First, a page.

Cape Hospital volunteer celebrates 100th birthday
Belle Sorokin didn’t want to spend her retirement years sitting in her condo watching Judge Judy, so she went to volunteer at Lee Memorial Health System.
Twenty years later, Sorokin is still volunteering. And even as she enters her triple digits agewise, she has no intention of stopping as long as she is able.
Sorokin and members of the volunteer staff and Cape Coral Hospital officials held a party to celebrate her 100th birthday Wednesday and to present her with tokens of appreciation, as well as a letter from the CEO.
When Sorokin moved to Florida 20 years ago, she was encouraged by her son to become a volunteer so she wouldn’t “vegetate.”
“I followed that advice and volunteering has enriched my life,” Sorokin said. “It’s a wonderful feeling knowing you’re helping somebody. At the same time, it’s helping me feel good.”
Sorokin started by volunteering at Lee Memorial Hospital before coming to Cape Coral Hospital seven years ago. At both places, she found many wonderful friends who have allowed her to continue enjoying what she does.
Sorokin comes in every Wednesday morning and works four hours, stuffing envelopes or putting together emergency information packets that are distributed to the community, according to Teresa Frank-Fahrner, program coordinator for SHARE Club.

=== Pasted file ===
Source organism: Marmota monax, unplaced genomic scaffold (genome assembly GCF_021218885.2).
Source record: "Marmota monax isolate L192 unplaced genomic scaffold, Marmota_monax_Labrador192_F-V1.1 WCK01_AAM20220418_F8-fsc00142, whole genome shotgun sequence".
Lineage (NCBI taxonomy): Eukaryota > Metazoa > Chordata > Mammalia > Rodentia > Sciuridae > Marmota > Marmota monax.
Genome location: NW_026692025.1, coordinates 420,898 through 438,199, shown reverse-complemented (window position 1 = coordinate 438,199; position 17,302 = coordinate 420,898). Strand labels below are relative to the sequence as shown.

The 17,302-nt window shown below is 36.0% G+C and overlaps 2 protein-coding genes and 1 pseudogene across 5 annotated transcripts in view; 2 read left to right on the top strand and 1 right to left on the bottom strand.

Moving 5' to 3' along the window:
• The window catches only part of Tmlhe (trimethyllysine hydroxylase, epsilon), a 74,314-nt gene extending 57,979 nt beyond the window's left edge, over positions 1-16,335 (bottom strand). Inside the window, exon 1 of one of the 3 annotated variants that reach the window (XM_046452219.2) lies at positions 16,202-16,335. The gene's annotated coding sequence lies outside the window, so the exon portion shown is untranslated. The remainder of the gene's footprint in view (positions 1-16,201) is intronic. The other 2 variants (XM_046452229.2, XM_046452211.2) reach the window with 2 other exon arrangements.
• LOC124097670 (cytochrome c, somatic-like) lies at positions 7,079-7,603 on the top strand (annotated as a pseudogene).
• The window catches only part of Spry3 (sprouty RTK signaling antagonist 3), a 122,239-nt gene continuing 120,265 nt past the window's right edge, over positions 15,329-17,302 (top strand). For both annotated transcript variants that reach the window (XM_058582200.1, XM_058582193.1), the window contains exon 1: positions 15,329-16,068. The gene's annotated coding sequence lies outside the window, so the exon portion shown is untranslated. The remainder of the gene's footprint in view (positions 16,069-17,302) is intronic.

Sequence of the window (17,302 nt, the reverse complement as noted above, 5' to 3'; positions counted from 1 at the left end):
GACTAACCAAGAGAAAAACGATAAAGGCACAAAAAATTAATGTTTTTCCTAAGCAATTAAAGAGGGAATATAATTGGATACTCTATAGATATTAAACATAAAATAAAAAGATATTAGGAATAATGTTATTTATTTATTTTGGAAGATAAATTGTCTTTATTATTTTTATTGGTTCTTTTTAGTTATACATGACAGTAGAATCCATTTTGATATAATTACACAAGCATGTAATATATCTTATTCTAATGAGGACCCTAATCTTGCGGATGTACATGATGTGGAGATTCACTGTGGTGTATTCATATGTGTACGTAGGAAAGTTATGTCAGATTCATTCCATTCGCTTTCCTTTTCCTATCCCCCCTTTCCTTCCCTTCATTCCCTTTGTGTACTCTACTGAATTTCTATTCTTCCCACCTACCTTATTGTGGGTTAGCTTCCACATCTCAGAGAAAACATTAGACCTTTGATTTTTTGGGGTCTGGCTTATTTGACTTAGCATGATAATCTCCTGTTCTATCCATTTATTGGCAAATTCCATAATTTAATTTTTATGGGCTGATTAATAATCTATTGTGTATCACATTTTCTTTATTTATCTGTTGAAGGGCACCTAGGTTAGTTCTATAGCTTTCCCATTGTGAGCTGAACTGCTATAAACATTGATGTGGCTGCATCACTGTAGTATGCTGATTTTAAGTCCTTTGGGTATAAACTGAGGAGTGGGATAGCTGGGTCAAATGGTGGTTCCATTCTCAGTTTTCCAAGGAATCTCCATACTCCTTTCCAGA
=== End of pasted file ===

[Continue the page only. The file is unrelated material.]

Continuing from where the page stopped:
Those four hours a day have added up. She has put 7,043 volunteer hours for Lee Memorial Health System.
The party featured Wenda Piascik, vice president of patient care services, reading a letter from CEO Jim Nathan, thanking Belle for all she’s done.
Donna Bradish, director of volunteer services, presented Sorokin with a certificate to commemorate her time, while Frank-Fahrner gave her a picture of them together.
There also was lunch and a birthday cake, to which Sorokin was very appreciative.
“If I had a good knee, I’d go dancing,” Sorokin said as many laughed. “I’d be the belle of the ball.”
Sorokin said despite being a centenarian, she still plans to rack up more hours as a volunteer.
“I’ll stay as long as I can and as long as my supervisor will let me,” Sorokin said. “As long as I am needed, that’s the whole idea.”
Sorokin began volunteering while living in Michigan in her 20s, working for the American Cancer Society, American Heart Association, and other organizations, besides working as a medical secretary at a hospital.
“It’s a feeling I wish everyone could have, and it makes me feel fortunate. I’ve had doctors ask me what’s my magic,” Sorokin said. “One doctor told me I must have had a wonderful life. Wrong.”
Sorokin was born during World War I. When the soldiers came home, she said she “learned what poverty meant.” She lived through the Depression, World War II and other tough times.
She said maintaining a good attitude helped her get through it.
“There’s a saying: The weak shall perish by the roadside and strong string shall inherit the earth,” Sorokin said. “If you’re going to weaken, and you give in and feel sorry for yourself, you’re finished. Stay the course and the road will get smooth again.”